In a two-part series, Cara is joined by Stacey Boetto, FNP-C, NRCME, and Attorneys Barbara Morton and Cosmo Tedone as they share their inspiring journey through Cosmo's cancer battle. They explore the impact of their friendship, the connections nurses forge with patients, and the pivotal role of trust in a patient's ability to cope. Barbara elaborates on her role as Cosmo's caregiver and advocate. Cosmo and Barbara discuss the distinct challenges they've faced, while Stacey and Cara emphasize the significance of support systems and gratitude in a patient's healing journey, and Cosmo shares significant moments from his cancer experience.
Stacey Boetto, FNP-C, NRCME, is a nurse practitioner with 28 years of experience starting in cardiac/ICU where she spent many years. Over the decades, she has worked in oncology, PACU, occupational medicine, pain management, and ortho/spine. Working remotely from an old RV, Stacey was the provider for over 70 fire and police departments, where she conducted their annual physicals, pre-employment physicals, sick visits, on-the-job injury evaluations, and return-to-duty evaluations. She is now working in clinical trials and finishing her doctorate of nursing practice (DNP). Stacey feels that nursing is her calling and not a job. It is why she is here on Earth.
Attorney Cosmo Tedone brings 24 years of legal expertise, specializing in Criminal Law, from traffic violations to murder cases, complemented by experience in civil litigation. He met Barbara in 1997 during law school, and after graduation, they chose Illinois as their home, bridging her Colorado roots with his Connecticut origins. Since 2012, he has shared a successful practice with Barbara. Remarkably, Cosmo has battled Multiple Myeloma for 16 years, surpassing the initial prognosis of just five years to live. His journey encompasses five stem cell transplants, a car-t transplant, immunotherapy treatments, and spinal tumor surgery, alongside various fractures and surgeries. Through it all, his unwavering caregiver, Barbara, and his dedicated medical team have been his pillars of support.
Attorney Barbara Morton has a 24-year tenure in the field of law, specializing in family law, which encompasses areas like divorce, paternity, and adoption. She initiated her solo practice in Will County, Illinois in 2009, and in 2012, her practice merged with Cosmo, leading to the establishment of the Law Offices of Tedone & Morton, P.C. Committed animal lovers, they share their home with three cherished cats: Bella, Benny, and Boz. Barbara and Cosmo also actively support both animal and cancer charities. In May 2007, after a decade of partnership, Barbara and Cosmo tied the knot. Unfortunately, in September 2007, Cosmo received a diagnosis of Multiple Myeloma with a prognosis of 5+ years. Barbara distinctly recalls the day the doctor delivered the news in a matter-of-fact manner. She vividly remembers the emotional moment when, after an appointment at Northwestern, they were walking in the parking garage on the 9th floor when Cosmo collapsed to the ground in tears, and she will never forget the overwhelming fear and despair they experienced, believing that no one should endure such suffering.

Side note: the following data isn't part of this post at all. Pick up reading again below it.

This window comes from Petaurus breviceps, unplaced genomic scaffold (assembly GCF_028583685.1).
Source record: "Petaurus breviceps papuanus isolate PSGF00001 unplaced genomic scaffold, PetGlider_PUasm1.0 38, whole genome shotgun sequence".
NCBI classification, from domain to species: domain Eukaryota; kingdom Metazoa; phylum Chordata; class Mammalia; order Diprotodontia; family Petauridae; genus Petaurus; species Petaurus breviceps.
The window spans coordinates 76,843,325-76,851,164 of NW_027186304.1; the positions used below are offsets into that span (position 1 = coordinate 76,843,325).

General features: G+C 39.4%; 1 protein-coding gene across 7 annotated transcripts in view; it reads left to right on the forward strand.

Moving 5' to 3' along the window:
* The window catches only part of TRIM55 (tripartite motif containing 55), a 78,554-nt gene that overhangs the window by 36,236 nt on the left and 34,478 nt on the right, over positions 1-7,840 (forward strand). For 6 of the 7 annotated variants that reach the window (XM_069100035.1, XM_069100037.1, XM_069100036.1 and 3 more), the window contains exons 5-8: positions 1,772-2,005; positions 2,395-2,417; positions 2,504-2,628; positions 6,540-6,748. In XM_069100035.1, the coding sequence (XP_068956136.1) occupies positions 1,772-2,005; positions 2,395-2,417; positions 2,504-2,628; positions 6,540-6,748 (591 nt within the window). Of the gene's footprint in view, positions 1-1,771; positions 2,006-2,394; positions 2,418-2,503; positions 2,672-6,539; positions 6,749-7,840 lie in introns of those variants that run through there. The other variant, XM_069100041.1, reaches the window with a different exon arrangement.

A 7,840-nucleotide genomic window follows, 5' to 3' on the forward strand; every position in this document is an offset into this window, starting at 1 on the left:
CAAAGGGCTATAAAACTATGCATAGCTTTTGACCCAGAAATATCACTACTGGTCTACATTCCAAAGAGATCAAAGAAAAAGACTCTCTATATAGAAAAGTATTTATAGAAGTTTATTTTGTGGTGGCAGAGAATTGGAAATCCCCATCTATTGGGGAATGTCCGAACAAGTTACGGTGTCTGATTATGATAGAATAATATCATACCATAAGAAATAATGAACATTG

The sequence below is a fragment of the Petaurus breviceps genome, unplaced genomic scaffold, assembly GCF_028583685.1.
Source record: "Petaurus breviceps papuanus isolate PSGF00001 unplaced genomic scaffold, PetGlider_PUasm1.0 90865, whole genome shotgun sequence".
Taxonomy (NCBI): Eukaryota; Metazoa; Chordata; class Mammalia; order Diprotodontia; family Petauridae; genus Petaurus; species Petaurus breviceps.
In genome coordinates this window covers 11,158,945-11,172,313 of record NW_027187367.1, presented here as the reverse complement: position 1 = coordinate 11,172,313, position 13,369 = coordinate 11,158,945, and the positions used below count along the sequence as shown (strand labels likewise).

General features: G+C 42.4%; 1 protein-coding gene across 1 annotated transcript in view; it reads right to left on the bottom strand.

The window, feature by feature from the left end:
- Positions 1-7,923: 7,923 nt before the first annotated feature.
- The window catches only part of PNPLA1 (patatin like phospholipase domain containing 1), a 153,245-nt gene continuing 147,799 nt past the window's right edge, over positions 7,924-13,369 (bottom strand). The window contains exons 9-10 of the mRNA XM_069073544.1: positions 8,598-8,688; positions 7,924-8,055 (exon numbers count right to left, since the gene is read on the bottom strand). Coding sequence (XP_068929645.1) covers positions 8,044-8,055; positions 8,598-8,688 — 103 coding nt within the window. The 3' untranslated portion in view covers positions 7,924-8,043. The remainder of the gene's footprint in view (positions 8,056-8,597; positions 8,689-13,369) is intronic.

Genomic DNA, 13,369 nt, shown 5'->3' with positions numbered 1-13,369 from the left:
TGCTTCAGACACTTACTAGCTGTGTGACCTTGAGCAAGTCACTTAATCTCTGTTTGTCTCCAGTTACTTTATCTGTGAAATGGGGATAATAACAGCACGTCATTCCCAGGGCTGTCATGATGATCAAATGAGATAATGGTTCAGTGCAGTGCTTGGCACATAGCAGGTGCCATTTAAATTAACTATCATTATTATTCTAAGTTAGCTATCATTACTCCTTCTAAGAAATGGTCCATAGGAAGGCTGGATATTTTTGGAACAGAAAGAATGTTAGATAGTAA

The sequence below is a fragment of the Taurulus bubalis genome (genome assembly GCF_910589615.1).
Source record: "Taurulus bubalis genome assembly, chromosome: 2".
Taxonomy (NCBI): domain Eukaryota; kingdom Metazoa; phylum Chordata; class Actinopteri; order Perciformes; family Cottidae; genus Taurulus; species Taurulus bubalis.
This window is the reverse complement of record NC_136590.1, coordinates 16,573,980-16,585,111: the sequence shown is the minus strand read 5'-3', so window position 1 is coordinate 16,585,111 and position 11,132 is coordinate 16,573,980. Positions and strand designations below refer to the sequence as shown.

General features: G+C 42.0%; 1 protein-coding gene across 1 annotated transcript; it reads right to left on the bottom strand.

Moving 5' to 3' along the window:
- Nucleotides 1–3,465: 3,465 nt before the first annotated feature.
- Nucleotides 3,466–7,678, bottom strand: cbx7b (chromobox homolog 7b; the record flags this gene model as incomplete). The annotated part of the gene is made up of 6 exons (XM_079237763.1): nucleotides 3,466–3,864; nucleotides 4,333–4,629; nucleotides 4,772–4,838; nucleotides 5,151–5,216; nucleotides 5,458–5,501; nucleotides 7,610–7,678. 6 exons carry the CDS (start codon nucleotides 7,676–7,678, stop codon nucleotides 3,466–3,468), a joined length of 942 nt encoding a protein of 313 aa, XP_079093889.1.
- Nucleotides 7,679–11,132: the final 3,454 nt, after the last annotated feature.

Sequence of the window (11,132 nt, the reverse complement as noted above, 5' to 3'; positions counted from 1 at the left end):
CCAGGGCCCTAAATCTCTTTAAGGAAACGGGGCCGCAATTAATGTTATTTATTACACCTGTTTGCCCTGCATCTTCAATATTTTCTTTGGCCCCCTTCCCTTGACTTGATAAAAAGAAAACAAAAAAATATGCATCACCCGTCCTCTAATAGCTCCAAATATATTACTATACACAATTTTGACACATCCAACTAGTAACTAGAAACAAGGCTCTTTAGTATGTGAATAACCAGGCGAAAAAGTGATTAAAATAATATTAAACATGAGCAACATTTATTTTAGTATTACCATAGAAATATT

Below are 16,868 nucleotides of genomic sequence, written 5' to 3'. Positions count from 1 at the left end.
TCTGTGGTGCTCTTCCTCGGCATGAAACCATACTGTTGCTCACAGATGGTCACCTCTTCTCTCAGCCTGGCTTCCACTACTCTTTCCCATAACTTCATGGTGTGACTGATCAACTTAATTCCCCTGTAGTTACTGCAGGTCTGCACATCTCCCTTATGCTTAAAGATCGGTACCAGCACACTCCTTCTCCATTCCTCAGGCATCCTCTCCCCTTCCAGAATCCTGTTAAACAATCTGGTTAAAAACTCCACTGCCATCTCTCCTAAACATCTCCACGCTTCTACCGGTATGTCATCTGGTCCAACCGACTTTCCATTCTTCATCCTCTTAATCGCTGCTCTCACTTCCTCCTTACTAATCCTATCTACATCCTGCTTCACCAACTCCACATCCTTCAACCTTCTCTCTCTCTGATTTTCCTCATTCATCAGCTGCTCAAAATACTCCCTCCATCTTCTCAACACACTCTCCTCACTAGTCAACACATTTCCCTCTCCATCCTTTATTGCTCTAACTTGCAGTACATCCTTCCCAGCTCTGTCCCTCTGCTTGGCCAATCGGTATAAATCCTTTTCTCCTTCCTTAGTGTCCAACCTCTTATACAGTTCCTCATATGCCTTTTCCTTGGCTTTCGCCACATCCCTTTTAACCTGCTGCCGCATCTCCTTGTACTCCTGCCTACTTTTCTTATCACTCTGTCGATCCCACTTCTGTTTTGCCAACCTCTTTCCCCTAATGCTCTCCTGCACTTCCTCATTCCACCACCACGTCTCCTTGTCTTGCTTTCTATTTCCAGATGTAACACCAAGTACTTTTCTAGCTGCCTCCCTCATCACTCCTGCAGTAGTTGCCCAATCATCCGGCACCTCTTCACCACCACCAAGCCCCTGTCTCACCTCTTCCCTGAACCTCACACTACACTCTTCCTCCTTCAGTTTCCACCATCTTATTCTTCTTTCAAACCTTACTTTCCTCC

- [02:46] Introduction to today’s guests and topic.
- [17:41] The complicated nature of nurse/patient relationships and the positive impact they can have on a patient’s morale throughout their journey.
- [24:27] Barbara and Stacey’s role as a caregivers and advocates for Cosmo and how it has played into the strength of his caregiving team.
- [01:07] Cosmo and Barbara discuss how they have faced separate battles in their roles as patient and spouse.
- [05:40] Stacey and Cara reflect on how the presence of a strong support system and gratitude plays in a patient’s healing.
- [10:54] Cosmo reflects on the moments that stand out to him throughout his battle with cancer.
- [23:12] Closing thoughts and goodbyes.
This transcript was generated automatically. Its accuracy may vary.
Oh, hey, nurses. Welcome to the Nurse podcast, Giving nurses validation resources and hope. One episode at a time. Oh, today on Nurse Dot podcast.
You get that relationship and it is a binding situation, especially for somebody with cancer. It's binding for us and it makes us feel secure and like we care and we matter.
Welcome to part one of a very special two part series. Joining us today is a touching trio, Cosmo, a man who has been fighting multiple myeloma for 16 years. His wife and caregiver, Barbara and his longtime nurse and friend Stacey. Their journey narrates a tale of resilience, care, love and friendship as they reminisce about their shared experiences. They shed light on the immense power of human connection in health care, revealing how connections can transcend beyond the confines of a hospital room and deeply touch lives.
I'm your host, Kara Lunsford, registered nurse and VP of community at Nurse Icon.
Oh, well, I'm really excited to have this interview with all of you. So I will just let all of our listeners know we have three incredible people here on the podcast today. We've got Barbara morton. Stacey barbaro. If I'm mispronouncing anybody's name, please tell me Cosmo Tyrone.
I came in Italy and half the people in I say, say Tony. My family says Tyrone.
Tyrone. Well, I always go with whatever the families says. Like when people say, How do you pronounce your name? I'm like, My mother, says Cara. That's what my mother says. So I'm really excited to have all of you here. I'm going to start with cause I'm going to call you cause because I want I think of you as a friend, even though I don't know you that well.